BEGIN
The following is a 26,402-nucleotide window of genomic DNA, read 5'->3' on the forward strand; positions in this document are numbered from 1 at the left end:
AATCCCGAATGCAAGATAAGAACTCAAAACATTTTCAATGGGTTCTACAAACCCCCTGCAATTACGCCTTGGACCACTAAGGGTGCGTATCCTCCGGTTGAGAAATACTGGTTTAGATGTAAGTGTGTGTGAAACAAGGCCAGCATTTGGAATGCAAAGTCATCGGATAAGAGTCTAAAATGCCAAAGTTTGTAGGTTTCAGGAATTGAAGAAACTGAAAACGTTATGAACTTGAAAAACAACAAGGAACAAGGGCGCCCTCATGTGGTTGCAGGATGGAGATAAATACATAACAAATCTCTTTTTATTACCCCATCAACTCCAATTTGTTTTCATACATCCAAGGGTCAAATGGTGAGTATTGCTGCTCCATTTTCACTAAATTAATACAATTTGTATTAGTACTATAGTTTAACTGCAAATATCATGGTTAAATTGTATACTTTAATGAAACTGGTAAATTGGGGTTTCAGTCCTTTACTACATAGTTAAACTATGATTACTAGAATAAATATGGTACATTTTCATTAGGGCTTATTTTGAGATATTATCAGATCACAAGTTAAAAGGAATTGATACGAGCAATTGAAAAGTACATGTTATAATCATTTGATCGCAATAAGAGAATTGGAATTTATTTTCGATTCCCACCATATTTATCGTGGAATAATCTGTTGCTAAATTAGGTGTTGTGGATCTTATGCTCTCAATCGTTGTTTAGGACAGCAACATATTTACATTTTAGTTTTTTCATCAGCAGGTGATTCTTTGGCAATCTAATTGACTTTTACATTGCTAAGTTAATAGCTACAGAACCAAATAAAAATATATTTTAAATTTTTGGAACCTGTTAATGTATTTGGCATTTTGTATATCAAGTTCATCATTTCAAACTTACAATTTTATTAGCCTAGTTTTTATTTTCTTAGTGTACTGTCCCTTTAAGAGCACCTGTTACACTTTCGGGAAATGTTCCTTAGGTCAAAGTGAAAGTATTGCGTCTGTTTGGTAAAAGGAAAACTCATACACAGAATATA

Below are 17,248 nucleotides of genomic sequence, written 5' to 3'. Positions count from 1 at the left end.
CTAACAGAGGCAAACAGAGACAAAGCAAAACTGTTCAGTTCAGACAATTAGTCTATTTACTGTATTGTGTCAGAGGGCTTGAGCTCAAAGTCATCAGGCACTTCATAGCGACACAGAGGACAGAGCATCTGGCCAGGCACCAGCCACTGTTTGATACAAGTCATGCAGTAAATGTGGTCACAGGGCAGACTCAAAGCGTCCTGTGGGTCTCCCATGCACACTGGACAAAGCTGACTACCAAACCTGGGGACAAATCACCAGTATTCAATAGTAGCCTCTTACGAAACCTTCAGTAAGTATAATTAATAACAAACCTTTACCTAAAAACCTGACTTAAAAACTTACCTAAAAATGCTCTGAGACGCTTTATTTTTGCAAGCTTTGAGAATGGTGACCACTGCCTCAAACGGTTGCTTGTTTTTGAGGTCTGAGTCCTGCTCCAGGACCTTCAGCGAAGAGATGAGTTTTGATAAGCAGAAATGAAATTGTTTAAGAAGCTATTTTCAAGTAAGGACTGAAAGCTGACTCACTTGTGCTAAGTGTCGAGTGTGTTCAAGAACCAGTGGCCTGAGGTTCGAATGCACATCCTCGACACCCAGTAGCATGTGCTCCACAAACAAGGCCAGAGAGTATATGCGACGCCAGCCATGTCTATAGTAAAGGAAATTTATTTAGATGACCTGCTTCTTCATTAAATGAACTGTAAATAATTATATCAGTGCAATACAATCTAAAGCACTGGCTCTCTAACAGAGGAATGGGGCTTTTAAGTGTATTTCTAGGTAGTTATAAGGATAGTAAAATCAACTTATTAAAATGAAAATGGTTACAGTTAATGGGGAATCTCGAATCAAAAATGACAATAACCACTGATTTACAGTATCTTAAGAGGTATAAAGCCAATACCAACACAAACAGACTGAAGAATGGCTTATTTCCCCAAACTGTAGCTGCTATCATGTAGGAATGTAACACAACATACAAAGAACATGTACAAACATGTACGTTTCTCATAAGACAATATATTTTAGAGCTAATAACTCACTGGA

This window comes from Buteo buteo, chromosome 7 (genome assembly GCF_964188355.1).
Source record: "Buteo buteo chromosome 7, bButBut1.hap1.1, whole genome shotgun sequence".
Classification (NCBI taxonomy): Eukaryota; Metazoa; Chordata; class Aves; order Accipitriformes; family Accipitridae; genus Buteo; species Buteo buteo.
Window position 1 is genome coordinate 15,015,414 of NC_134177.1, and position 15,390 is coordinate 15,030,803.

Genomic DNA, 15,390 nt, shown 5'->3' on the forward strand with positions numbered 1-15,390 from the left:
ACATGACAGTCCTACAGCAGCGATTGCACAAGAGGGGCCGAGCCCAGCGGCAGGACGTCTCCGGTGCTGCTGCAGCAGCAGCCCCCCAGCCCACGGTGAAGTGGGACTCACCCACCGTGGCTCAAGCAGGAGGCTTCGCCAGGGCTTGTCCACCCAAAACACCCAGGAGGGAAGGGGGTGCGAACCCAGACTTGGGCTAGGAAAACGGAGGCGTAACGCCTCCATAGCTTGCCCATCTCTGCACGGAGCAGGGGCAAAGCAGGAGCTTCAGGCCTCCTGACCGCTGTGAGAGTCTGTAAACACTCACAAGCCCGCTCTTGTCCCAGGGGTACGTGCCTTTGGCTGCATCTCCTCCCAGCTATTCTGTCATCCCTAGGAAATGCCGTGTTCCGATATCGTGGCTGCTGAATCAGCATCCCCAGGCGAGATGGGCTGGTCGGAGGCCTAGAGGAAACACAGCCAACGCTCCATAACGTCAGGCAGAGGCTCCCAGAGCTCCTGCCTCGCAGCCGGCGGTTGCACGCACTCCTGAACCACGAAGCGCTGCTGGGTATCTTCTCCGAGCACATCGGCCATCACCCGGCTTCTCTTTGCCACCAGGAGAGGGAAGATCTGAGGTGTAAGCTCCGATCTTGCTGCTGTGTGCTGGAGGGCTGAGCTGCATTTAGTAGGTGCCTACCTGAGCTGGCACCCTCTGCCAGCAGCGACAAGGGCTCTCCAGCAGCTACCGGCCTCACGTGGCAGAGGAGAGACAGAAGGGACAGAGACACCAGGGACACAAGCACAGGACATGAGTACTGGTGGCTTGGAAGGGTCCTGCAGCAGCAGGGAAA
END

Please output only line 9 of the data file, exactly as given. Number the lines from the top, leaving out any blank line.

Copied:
Genomic DNA, 15,390 nt, shown 5'->3' on the forward strand with positions numbered 1-15,390 from the left: